Hulme, Thomas Ernest. (1883 - 1917).
L i f e
- a critic and later a war correspondent for The New Age
- enlisted in WW I, killed in action
W o r k
- promoter of Modernist poetry: founded Imagism, assisted by the birth of Vorticism
- a poet: x but: wrote few poems, mostly in the Imagist style
- a literary theorist: distinguished between Romanticism x Classicism
(a) Romanticism: a belief in the infinite in man and nature ("spilt religion")
(b) Classicism: a belief in human finitude and restraint ("dry hardness")
< influenced by the philosophy of Henri Bergson
> his ideas directly influenced Ezra Pound and T. S. Eliot
A Lecture on Modern Poetry (1908):
- delivered to the Poet's Club whose member and secretary he was
- advocates free verse
The Complete Poetical Works of T. E. Hulme (1912):
- refers to the five poems published half-mockingly and half-seriously by Ezra Pound in The New Age under this title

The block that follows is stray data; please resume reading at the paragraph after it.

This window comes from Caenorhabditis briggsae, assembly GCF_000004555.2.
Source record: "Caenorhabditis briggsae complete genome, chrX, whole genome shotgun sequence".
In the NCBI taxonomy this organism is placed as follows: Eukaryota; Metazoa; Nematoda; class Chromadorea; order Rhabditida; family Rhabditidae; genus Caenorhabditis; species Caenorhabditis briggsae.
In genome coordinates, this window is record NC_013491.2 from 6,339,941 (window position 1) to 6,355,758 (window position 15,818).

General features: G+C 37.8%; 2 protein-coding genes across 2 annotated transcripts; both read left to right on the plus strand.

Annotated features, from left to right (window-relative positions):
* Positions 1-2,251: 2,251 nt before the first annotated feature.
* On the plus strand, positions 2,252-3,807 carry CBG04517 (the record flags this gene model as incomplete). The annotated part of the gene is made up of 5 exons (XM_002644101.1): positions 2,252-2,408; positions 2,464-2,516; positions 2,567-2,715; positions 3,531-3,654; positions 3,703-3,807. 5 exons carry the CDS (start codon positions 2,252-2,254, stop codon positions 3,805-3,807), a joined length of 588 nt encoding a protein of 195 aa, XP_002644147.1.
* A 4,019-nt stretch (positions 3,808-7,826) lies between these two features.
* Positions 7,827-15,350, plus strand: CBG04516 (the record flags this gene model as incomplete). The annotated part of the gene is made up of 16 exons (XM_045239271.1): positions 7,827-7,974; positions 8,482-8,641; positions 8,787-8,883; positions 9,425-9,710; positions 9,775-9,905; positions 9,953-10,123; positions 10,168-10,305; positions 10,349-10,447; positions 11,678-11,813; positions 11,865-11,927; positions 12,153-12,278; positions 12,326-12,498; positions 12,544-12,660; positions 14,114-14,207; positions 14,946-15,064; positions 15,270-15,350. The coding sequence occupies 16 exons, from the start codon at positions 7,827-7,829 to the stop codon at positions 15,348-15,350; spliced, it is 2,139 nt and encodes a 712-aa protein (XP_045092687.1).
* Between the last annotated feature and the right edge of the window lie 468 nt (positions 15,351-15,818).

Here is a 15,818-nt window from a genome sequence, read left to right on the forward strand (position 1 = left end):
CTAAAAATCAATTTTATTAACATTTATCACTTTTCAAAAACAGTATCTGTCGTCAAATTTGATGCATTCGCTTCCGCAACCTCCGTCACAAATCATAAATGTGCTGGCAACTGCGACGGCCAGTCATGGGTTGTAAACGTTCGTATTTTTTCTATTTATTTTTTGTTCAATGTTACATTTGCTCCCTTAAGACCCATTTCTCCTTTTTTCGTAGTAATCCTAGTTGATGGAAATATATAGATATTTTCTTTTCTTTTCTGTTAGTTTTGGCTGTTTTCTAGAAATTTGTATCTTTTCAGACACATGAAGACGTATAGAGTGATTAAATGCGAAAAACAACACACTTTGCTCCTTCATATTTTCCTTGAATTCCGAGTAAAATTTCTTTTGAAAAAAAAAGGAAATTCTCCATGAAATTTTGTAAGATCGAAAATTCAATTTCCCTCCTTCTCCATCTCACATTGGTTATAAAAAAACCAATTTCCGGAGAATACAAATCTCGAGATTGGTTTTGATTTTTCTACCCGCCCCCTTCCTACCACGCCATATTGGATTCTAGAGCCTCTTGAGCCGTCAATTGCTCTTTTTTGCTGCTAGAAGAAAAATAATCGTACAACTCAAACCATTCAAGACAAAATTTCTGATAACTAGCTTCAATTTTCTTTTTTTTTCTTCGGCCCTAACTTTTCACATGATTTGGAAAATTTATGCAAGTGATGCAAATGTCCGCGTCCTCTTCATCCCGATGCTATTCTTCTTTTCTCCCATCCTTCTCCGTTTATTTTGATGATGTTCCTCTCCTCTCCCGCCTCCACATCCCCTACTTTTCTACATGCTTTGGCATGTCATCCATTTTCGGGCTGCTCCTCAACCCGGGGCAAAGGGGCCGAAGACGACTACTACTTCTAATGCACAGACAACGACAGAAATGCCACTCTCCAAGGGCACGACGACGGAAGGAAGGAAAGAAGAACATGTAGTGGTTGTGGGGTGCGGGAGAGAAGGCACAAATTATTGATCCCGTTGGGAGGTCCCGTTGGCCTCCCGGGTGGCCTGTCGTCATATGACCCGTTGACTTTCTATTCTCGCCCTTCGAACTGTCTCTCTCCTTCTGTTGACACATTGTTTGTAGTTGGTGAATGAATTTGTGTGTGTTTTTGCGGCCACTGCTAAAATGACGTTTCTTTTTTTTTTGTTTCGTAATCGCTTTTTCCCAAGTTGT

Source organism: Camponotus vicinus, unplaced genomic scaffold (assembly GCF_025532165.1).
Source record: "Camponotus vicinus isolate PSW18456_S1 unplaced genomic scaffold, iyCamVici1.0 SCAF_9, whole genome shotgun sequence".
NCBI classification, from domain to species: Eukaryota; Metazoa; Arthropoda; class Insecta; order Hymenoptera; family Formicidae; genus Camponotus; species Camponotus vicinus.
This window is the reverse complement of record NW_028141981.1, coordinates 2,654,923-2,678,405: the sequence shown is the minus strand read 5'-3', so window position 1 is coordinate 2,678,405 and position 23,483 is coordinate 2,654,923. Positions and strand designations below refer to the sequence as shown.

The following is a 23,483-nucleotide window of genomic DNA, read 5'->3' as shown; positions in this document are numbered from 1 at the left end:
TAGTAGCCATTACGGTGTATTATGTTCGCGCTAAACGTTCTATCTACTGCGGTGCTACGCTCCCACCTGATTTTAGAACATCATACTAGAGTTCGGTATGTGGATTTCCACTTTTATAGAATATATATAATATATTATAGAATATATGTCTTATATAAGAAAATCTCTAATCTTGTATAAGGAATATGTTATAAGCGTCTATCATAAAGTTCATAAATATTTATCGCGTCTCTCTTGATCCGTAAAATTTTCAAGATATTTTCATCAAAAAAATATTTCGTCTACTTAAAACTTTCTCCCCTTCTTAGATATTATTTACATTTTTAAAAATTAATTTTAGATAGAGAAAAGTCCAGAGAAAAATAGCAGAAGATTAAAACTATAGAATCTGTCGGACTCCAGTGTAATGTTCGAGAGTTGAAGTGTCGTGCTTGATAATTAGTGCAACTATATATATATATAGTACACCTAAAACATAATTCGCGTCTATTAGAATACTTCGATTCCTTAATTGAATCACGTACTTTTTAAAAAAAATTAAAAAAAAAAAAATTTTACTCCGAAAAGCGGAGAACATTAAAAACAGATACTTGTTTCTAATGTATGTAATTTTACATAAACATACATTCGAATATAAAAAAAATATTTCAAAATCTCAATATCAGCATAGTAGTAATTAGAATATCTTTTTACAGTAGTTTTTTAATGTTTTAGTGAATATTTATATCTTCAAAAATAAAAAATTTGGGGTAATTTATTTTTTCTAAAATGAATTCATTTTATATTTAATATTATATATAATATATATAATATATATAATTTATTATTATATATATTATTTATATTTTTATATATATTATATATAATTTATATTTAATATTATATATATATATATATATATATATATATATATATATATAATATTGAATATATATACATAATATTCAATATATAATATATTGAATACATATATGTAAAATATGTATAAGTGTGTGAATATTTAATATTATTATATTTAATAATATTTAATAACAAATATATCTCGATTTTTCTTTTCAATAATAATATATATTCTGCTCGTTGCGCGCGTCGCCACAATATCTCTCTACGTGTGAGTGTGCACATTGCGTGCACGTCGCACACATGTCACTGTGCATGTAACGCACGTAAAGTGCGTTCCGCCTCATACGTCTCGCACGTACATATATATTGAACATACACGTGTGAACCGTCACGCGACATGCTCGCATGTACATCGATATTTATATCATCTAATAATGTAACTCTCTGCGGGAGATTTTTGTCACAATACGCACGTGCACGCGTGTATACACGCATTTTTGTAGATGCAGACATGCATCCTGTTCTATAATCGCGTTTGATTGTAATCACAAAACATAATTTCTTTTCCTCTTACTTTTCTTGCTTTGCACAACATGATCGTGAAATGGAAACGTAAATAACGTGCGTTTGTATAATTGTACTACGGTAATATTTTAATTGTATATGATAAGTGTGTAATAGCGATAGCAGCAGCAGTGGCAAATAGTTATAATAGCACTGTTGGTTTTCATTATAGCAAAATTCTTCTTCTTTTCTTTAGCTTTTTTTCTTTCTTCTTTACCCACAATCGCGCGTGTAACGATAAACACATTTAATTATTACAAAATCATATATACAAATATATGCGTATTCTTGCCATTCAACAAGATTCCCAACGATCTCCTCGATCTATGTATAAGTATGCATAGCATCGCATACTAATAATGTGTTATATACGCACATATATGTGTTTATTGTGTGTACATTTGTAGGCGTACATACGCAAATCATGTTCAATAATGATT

- the title symbolically argues for the virtues of Imagist minimalism
> "Autumn", "Mana Aboda", "Conversion", "Above the Dock", and "Embankment"
"Above the quiet dock in midnight, / Tangled in the tall mast's corded height, / Hangs the moon. What seemed so far away / Is but a child's balloon, forgotten after play."
"Above the Dock" (1912).
(Photo: First World War com).
AuthorThomas Ernest Hulme. (1883 - 1917). British.
WorkPoet. Literary theorist. Inspired Imagism.
GenresModernism. Imagism. Vorticism.
Abrams, Meyer Howard, ed. The Norton Anthology of English Literature. New York: W. W. Norton, 1993.
Barnard, Robert. Stručné dějiny anglické literatury. Praha: Brána, 1997.
Baugh, Albert C. ed. A Literary History of England. London: Routledge & Kegan Paul, 1967.
Coote, Stephen. The Penguin Short History of English Literature. London: Penguin, 1993.
Sampson, George. The Concise Cambridge History of English Literature. Cambridge: Cambridge University Press, 1946.
Sanders, Andrew. The Short Oxford History of English Literature. New York: Clarendon Press, 1994.